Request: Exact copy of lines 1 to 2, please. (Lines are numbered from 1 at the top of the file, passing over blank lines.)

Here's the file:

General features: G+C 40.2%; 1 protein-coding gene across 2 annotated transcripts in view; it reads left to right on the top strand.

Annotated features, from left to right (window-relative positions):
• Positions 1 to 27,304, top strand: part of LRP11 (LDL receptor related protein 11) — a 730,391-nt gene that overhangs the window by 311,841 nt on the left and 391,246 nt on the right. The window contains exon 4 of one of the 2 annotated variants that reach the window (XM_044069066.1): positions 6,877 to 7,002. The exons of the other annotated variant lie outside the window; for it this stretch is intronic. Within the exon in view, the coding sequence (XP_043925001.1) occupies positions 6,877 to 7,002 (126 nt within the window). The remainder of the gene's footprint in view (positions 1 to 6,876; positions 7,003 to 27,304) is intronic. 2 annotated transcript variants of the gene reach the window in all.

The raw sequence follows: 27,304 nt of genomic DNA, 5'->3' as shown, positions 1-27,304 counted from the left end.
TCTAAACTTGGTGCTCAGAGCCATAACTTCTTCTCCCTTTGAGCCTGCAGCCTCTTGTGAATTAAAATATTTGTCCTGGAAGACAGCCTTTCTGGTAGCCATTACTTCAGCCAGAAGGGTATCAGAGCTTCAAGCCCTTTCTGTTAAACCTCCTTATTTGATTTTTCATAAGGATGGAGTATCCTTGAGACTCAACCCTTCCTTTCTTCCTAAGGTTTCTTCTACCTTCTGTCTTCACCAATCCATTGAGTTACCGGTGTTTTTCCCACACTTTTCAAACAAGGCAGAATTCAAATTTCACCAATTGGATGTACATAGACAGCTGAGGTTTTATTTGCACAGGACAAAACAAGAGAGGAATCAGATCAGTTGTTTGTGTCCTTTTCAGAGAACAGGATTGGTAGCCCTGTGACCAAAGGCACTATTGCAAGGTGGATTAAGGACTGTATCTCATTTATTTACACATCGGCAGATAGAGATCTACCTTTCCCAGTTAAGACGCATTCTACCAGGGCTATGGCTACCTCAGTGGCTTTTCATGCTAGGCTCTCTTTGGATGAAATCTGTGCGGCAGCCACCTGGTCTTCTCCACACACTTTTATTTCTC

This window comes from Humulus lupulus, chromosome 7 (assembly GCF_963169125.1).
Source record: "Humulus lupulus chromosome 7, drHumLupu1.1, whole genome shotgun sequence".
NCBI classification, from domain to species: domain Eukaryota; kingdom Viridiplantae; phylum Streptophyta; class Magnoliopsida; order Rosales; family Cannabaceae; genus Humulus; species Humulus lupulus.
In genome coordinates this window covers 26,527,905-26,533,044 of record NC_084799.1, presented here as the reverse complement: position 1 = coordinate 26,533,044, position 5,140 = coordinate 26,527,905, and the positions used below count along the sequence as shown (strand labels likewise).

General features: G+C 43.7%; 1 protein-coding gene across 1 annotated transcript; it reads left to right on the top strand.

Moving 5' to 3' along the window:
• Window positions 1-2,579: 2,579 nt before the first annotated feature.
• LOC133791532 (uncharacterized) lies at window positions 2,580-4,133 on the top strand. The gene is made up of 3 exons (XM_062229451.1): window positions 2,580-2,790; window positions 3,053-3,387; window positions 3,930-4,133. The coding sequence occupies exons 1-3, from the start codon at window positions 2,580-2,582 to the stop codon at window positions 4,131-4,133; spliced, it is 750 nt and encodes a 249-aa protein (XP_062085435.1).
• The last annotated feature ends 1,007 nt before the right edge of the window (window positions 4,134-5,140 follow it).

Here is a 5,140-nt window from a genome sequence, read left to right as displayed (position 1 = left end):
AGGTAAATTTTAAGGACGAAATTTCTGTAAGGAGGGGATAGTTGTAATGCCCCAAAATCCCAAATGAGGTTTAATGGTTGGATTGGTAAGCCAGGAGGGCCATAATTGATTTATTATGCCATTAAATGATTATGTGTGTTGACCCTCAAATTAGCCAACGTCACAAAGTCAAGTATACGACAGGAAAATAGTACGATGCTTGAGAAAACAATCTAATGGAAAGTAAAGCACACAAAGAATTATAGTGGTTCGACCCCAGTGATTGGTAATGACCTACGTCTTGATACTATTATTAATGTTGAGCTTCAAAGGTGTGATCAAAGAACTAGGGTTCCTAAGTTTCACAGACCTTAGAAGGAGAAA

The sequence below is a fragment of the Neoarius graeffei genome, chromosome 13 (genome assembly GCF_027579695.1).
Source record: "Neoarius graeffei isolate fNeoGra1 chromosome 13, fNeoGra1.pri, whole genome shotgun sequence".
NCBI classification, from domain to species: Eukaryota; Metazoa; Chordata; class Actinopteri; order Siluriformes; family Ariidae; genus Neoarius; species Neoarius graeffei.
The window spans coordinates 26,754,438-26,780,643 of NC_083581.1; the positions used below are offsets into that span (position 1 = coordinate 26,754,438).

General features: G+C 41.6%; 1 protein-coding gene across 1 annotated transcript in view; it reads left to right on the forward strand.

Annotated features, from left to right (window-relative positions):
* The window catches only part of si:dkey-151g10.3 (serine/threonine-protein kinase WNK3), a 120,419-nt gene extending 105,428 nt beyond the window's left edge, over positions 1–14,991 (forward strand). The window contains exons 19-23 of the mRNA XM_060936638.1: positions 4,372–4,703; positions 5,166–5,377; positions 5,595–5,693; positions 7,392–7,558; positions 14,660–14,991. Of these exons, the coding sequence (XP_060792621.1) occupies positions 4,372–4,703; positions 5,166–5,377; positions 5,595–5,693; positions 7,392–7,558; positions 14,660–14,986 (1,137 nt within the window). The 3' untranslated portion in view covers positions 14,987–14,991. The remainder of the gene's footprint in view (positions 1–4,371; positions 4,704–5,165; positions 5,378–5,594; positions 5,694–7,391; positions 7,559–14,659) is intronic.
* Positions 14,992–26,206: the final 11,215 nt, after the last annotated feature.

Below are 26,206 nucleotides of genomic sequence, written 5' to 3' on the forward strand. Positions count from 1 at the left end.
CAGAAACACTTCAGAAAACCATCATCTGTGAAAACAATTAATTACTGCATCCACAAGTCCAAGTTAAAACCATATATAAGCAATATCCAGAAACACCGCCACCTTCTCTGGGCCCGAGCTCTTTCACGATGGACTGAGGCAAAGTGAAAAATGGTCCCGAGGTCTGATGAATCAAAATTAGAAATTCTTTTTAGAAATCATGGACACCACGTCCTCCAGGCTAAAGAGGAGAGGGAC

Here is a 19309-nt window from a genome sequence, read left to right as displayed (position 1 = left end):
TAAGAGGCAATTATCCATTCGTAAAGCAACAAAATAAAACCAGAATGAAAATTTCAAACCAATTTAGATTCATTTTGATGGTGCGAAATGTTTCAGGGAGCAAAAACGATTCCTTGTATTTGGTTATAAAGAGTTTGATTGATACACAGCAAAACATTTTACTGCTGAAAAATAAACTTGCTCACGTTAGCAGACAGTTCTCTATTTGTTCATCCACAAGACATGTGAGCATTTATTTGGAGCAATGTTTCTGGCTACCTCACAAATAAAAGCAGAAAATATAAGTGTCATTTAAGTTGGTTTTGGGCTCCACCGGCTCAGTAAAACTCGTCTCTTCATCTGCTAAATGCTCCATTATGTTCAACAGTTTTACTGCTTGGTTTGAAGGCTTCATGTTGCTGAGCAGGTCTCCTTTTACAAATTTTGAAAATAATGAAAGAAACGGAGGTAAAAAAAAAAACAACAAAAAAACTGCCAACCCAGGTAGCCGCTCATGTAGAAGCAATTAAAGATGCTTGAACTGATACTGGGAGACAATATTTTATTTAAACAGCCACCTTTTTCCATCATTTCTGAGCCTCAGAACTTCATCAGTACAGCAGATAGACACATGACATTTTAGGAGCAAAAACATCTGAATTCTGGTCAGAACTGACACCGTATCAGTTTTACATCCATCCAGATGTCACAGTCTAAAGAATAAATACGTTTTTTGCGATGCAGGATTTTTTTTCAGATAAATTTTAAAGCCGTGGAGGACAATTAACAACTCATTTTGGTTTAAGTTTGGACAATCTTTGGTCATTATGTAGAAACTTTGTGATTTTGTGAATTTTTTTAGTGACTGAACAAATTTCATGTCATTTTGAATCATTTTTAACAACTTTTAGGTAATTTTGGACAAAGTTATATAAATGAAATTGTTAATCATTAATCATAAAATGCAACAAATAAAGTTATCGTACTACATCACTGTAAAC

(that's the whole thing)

General features: G+C 40.2%; 1 protein-coding gene across 2 annotated transcripts in view; it reads left to right on the top strand.

Annotated features, from left to right (window-relative positions):